Tell a white South African that you’re planning on visiting Ponte City Apartments and you’re bound to be met with incredulity: “You've got to be kidding me?”
There is a good deal of irony in this. In the 1970s, Ponte City and Hillbrow, the inner-city suburb in which the apartment tower was built, were among the most desirable places to live in Johannesburg. At 54 stories, Ponte City was the tallest residential building on the continent, not to mention one of its most affluent. There was just one problem: it was too damned cosmopolitan. If Hillbrow’s whites wanted to mix with blacks, the vindictive logic of apartheid went, then that was fine. The government would simply make it impossible for the so-called “grey area” to develop. The rot, as they say, soon set in.
"What followed was mass urban degradation," Nickolaus Bauer of Dlala Nje (@DlalaNje
), the tower's community centre, told Crikey
. "No money flowed in for development or maintenance of infrastructure." Ponte City went from being the hippest address on the continent to its first vertical slum. "And then, just before the transition to democracy, the situation was exacerbated by the fact that laws formerly prohibiting people's movements were repealed. Hundreds of thousands of people from the rest of the country flocked to the inner city en masse in search of employment." Overcrowding and crime were soon endemic. The inner city went to hell and the tower along with it.
But that was long ago. While any mention of Johannesburg's city centre still calls to mind the pimps and drugs dealers of the 1990s, Hillbrow in general and Ponte City in particular have begun to clean up their act. Ponte is now at the centre of the inner city's impressive regeneration, an orderly middle-class building like any other. But the incredulity of some whites still remains.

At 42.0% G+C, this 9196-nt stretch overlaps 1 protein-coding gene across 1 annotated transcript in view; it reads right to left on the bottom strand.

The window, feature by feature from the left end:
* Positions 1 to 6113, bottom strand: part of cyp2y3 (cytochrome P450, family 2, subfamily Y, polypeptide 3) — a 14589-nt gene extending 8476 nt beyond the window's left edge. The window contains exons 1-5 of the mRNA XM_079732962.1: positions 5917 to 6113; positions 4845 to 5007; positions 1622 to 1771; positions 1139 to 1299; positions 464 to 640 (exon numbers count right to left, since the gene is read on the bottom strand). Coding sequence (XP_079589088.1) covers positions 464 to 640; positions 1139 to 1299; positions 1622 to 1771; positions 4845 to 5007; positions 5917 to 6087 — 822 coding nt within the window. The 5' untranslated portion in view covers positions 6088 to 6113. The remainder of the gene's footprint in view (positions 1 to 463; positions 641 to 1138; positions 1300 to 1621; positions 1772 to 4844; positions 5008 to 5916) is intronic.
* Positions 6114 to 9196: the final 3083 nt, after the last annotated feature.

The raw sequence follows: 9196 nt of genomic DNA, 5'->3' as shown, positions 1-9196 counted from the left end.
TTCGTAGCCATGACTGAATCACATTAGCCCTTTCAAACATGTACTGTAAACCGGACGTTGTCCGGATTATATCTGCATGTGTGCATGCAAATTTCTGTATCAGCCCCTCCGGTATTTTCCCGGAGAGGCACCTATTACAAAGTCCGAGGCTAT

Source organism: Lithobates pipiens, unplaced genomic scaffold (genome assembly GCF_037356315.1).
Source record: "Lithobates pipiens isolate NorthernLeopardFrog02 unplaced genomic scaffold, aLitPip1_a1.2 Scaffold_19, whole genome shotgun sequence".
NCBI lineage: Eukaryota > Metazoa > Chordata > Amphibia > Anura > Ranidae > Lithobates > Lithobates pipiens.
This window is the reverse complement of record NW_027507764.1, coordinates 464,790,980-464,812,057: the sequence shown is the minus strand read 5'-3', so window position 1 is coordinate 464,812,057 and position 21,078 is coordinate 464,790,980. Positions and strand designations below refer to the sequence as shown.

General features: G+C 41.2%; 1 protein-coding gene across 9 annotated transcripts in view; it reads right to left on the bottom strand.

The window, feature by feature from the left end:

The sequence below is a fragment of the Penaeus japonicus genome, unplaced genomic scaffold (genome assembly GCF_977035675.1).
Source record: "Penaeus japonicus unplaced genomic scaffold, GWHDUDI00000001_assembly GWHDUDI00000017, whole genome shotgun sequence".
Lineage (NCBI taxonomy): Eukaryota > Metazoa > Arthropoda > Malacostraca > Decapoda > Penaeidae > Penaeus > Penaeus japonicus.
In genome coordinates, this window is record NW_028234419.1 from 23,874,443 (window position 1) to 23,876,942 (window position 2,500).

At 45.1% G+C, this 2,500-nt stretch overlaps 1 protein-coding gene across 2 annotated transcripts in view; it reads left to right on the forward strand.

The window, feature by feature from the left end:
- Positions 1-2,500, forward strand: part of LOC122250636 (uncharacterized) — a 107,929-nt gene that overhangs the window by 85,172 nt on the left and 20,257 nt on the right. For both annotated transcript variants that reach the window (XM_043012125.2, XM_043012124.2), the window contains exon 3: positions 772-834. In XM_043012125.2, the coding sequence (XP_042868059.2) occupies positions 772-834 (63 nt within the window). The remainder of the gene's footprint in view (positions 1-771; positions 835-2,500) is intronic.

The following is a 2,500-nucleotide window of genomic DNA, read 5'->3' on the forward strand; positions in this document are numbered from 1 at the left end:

"Growing up in Johannesburg, you'd never hear anything good about Ponte City or Hillbrow," Bauer said, "especially if you were born in the 1980s or afterwards. It's been a tremendous challenge for us to convince people that it's safe to come and experience it for themselves."
Bauer and his business partner Michael Luptak hope to change all that.
"It is essential that we change how people think about the inner city," Bauer said. "If they don't get rid of their fear, how will the situation ever change? The more people who realise that the inner city is about as dodgy as the suburbs they live in, the better."